Power of Stories
- Richard Wagamese (Author)
Ragged Company. Anchor Canada (purchase at Amazon.ca)
- Richard Van Camp (Author)
The Moon of Letting Go. Enfield and Wizenty (purchase at Amazon.ca)
Reviewed by Sophie McCall
Richard Van Camp’s newest collection of short stories, The Moon of Letting Go, and Richard Wagamese’s latest novel, Ragged Company, are part of a larger shift in contemporary Aboriginal literature in which an entrenched opposition between Native and White communities is less the focus than the internal hierarchies within Native communities. This is not to say that the characters do not encounter overt racism and other forms of discrimination; indeed on a daily basis they confront “NDN-hating people” (Van Camp), as well as a middleclass deeply fearful of homeless people (Wagamese). In Van Camp’s stories, Native and non-Native characters include drug runners, dealers, child molesters, shady school principals, crooked cops, and medicine men who “use their power for bad.” In Wagamese’s novel, while three of the four main characters are Aboriginal, it is their homelessness that triggers an immediate and visceral form of social prejudice. In neither book can a reader assume anything about Aboriginal identity; yet both also demonstrate—in very different tonalities—a commitment to reviving and living up to the ethical principles embedded in certain Aboriginal traditional knowledges, teachings, cosmologies, and, most importantly, stories.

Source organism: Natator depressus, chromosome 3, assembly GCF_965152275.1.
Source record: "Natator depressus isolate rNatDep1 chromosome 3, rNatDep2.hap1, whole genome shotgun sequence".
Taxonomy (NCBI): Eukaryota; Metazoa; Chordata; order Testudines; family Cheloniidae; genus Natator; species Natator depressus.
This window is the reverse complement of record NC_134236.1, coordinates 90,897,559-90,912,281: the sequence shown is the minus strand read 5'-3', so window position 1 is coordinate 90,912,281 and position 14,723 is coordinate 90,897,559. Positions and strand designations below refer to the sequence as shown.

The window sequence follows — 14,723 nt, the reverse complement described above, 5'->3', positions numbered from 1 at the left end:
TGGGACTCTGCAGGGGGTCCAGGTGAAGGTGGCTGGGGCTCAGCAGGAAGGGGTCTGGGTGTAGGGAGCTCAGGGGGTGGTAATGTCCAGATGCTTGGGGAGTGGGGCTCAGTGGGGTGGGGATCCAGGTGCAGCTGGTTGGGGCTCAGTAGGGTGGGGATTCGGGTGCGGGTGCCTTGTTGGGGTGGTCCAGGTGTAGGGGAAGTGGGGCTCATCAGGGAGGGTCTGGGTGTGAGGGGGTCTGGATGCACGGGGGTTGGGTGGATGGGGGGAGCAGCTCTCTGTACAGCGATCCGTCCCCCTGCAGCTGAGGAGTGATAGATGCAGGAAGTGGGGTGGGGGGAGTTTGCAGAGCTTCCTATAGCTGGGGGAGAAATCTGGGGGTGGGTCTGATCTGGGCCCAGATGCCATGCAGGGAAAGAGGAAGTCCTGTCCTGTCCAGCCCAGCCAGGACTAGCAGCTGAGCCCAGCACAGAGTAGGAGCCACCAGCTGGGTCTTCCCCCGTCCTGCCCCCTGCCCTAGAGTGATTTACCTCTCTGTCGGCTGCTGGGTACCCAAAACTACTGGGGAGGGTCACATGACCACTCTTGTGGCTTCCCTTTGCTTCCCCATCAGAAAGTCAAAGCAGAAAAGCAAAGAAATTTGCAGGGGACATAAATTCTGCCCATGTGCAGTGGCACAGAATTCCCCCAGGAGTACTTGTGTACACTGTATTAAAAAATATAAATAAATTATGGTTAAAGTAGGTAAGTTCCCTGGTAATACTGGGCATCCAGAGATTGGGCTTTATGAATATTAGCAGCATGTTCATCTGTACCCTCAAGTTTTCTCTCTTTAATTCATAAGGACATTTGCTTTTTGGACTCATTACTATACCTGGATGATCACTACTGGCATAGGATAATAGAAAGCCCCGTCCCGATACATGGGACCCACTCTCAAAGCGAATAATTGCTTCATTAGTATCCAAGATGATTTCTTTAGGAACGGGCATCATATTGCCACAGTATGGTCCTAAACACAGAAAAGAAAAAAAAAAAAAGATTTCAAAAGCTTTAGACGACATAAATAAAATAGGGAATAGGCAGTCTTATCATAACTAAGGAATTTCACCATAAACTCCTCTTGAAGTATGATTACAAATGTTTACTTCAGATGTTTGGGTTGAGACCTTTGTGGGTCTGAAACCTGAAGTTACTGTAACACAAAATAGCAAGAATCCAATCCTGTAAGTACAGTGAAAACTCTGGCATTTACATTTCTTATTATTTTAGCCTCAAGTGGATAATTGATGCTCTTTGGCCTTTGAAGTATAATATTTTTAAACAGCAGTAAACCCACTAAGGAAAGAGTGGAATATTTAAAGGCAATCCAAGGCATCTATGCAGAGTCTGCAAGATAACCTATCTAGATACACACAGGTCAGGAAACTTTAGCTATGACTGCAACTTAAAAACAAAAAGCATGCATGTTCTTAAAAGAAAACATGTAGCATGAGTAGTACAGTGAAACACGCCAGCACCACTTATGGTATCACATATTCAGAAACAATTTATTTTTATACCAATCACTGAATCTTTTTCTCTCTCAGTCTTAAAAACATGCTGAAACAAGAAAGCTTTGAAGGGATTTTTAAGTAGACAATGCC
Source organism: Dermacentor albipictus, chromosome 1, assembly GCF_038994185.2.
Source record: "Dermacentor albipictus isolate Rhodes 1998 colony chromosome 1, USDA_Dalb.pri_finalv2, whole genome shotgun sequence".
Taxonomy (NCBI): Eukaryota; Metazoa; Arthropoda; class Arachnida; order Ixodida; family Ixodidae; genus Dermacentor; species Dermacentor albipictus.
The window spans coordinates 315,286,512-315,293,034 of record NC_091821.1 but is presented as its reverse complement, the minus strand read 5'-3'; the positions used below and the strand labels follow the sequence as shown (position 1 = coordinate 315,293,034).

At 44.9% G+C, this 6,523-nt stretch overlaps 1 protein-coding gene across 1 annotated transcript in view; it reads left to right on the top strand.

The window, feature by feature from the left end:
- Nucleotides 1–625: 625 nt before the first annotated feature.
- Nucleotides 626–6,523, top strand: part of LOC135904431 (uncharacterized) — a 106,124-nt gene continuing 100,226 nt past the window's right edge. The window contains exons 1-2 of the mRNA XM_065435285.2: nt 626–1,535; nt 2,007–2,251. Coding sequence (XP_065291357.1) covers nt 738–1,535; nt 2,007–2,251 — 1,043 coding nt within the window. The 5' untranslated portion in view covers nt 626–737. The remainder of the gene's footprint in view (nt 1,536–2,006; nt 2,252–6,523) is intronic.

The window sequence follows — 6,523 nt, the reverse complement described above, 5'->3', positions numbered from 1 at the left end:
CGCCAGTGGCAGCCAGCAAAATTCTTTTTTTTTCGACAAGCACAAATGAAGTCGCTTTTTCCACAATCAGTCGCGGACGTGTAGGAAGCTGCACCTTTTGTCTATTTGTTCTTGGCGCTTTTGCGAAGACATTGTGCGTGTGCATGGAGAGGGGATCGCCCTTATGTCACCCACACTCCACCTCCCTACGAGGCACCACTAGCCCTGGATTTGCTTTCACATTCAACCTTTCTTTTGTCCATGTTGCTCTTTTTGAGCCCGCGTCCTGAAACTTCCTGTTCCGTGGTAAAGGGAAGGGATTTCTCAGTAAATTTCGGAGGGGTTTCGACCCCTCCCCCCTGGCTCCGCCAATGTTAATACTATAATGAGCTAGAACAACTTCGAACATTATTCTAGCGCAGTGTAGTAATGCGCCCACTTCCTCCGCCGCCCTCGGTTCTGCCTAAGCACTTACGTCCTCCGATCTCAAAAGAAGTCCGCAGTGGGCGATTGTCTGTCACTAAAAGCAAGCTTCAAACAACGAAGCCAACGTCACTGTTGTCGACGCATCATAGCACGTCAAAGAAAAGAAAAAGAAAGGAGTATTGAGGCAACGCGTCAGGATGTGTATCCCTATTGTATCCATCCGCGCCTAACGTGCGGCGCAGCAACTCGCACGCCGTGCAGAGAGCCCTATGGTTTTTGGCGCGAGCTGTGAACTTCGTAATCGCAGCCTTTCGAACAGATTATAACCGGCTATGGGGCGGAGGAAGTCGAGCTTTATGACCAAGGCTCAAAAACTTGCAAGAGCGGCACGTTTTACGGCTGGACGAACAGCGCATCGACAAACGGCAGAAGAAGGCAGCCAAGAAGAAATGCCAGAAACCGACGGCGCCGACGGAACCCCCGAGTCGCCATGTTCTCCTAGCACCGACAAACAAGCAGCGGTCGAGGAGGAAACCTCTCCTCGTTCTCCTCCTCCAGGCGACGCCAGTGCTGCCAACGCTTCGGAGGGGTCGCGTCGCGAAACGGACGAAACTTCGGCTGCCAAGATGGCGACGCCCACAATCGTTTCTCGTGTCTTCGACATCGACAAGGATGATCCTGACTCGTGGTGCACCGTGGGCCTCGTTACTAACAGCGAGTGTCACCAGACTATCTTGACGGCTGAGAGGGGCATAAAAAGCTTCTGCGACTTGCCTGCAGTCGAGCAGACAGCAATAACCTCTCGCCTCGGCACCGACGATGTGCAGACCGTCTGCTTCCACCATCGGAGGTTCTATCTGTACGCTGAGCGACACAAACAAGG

Van Camp is trying to capture, I think, the ambivalent effects of certain changes in Aboriginal politics as they manifest on the ground. In the title story, the narrator notes that even though Rae is now called Behcho Ko and the Dogrib people now call themselves Tlicho, “there was still too much gambling, there were still too many new trucks and empty cupboards.” Despite an apparent renewal of Tlicho-centred principles, the community has forgotten the story about the man who was a bear; as a result, the people overlook the gifts of a powerful medicine man who is feared and dismissed as “the devil.” Moreover, in this “new” social order, prejudice against Dogrib people can resurface. In “The Last Snow of the Virgin Mary,” when Kevin Garner, an 18-year-old who is trying to exit his drug-dealing life, asks for an application form for teacher’s college, the secretary responds incredulously: “‘you, Kevin Garner, want to teach our kids?’” But there are no clear angels or demons here, and the story takes a very funny turn when Kevin, high as a kite, accidentally broadcasts a 1970s porn videotape while working at the regional TV station. Van Camp’s stories are about the sheer exuberance of storytelling as characters fall in or out of lust, become exposed by nosy neighbours, dare to act against the social strictures of the community, or make difficult choices that have unforeseeable consequences. The road to redemption often follows the side routes of chance sexual encounters or dangerous confrontations. Yet as much as the tone is playful and irreverent, ultimately, a strongly affirmative message of personal and social integrity is transmitted.